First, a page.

A third of retirees will live for more than 30 years
However, research from the company finds that retirees are highly likely to underestimate their life expectancy, with 25% of adults expecting to live between 16 and 20 years after retiring at 65 and 20% expecting to live for between 11 and 15 years.
Using data from the Office for National Statistics, Partnership says that at age 65, the average man can actually expect to live for another 21.5 years while the typical woman is likely to have a life expectancy of 23.7 years at age 65.
Partnership warns that this mismatch between expected and likely life expectancy can cause significant problems for investors that choose to invest their pension for income.
Indeed, even planning finances around ‘average’ life expectancy could cause some retirees to run out of money if they live longer than expected.
This provides retirees with a guaranteed income to pay the bills along with capital that can be invested to cover ad hoc expenses and to guard against inflation.
‘It’s vital people guard against underestimating vitality’
Commenting on the ONS data, Richard Willetts, director of longevity at Partnership says: “Most people will work a margin of error into their retirement income planning, but 10 or more years is a significant period of time to make up from a finite pot of assets.
“Even those who have studied this subject extensively would struggle to definitively answer the question – how long will a specific individual live - so it is vital that people ensure they have some mechanism to guard against the consequences of underestimating their own vitality.”
An alternative to an annuity, income drawdown (also known as an unsecured pension) allows you to take income from your pension fund while the fund remains invested and so continues to benefit from any fund growth. The drawdown of income has to be calculated carefully as taking too much income could exhaust the pension fund so experts say the annual drawdown must not exceed what the assets would normally yield in an average year. The invested pension fund could also be hit by market turbulence and the value of the assets could fall.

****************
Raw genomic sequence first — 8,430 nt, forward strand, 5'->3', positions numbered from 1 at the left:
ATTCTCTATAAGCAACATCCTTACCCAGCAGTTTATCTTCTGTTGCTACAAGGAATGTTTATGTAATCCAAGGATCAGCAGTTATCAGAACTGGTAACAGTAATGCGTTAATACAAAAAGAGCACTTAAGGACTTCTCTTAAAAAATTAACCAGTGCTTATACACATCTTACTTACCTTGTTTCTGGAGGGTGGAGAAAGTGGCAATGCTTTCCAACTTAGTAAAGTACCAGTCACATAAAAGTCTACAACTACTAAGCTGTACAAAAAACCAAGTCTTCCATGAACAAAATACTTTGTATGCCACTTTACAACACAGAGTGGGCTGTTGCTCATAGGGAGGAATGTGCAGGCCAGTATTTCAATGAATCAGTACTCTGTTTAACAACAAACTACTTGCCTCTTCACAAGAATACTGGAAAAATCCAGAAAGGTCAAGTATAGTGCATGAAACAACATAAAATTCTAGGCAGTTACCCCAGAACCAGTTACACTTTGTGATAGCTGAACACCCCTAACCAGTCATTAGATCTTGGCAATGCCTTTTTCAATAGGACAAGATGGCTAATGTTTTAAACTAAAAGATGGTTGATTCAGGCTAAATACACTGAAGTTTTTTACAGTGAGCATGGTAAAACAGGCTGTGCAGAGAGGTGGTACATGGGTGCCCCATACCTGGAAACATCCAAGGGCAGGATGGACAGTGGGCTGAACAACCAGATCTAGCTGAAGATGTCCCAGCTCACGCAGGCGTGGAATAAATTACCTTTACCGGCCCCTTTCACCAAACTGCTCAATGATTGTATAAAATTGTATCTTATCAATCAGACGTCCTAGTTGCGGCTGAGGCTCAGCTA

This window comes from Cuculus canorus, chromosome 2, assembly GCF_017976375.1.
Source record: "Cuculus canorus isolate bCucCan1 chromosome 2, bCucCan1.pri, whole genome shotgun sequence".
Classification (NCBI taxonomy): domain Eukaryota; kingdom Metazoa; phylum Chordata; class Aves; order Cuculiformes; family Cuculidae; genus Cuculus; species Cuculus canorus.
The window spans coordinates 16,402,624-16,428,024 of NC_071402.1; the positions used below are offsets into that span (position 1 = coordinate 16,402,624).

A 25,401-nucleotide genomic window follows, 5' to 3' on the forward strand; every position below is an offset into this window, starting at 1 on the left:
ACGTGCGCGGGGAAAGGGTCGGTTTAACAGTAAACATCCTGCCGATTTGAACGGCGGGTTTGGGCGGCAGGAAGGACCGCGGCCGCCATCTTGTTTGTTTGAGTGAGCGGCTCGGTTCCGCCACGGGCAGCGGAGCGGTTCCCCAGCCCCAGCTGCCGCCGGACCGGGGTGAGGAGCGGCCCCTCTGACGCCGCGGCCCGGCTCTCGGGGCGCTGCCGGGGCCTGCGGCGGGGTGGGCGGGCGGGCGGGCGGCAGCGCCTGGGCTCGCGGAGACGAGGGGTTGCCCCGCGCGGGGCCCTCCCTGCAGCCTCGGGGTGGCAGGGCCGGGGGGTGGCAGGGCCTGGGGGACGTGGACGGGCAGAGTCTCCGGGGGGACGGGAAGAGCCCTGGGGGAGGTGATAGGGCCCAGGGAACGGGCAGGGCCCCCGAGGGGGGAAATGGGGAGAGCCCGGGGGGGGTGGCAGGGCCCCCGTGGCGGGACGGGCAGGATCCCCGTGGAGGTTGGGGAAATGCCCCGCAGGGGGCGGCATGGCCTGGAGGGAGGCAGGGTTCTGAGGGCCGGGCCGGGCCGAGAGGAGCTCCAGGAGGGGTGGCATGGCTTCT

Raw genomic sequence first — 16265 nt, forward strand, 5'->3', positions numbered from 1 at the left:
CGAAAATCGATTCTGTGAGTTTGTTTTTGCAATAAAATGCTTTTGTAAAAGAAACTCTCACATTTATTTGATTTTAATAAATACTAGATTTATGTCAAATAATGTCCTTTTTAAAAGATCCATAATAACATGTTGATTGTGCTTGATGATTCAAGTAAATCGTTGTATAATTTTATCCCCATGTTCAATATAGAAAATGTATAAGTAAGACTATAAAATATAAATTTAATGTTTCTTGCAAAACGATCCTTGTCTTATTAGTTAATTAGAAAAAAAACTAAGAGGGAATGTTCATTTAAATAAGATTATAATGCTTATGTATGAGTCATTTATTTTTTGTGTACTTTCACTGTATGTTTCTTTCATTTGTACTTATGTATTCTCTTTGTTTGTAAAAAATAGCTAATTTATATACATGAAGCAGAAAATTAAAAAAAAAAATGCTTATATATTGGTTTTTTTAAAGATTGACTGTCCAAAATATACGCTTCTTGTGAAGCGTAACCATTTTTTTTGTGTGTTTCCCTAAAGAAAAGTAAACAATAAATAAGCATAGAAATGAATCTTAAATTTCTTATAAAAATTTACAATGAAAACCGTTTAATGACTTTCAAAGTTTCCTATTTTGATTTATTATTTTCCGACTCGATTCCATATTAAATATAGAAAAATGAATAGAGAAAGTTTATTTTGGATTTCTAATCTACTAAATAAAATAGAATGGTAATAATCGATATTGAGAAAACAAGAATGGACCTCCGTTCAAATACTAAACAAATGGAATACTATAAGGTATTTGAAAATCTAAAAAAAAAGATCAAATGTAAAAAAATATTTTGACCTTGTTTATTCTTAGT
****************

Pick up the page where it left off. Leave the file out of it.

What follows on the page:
An increase in the general level of prices that persists over a period of time. The inflation rate is a measure of the average change over a period, usually 12 months. If inflation is up 4%, this means the price of products and services is 4% higher than a year earlier, requiring we spend and extra 4% to buy the same things we bought 12 months ago and that any savings and investments must generate 4% (after any taxes) to keep pace with inflation. Since 2003, the Bank of England has used the consumer prices index (CPI) as its official measure of inflation (see also retail prices index).
In exchange for any lump sum – usually your pension fund – an annuity is “bought” from an insurance company and provides an income for life. When you die, the income stops. Annuity rates fluctuate daily and depend on your sex (although from 21 December 2012 insurers will no longer be able to use gender as a factor when calculating annuities), age, health and a number of other factors, so you have to pick the right one and, once bought, its terms cannot be altered, so seek financial advice.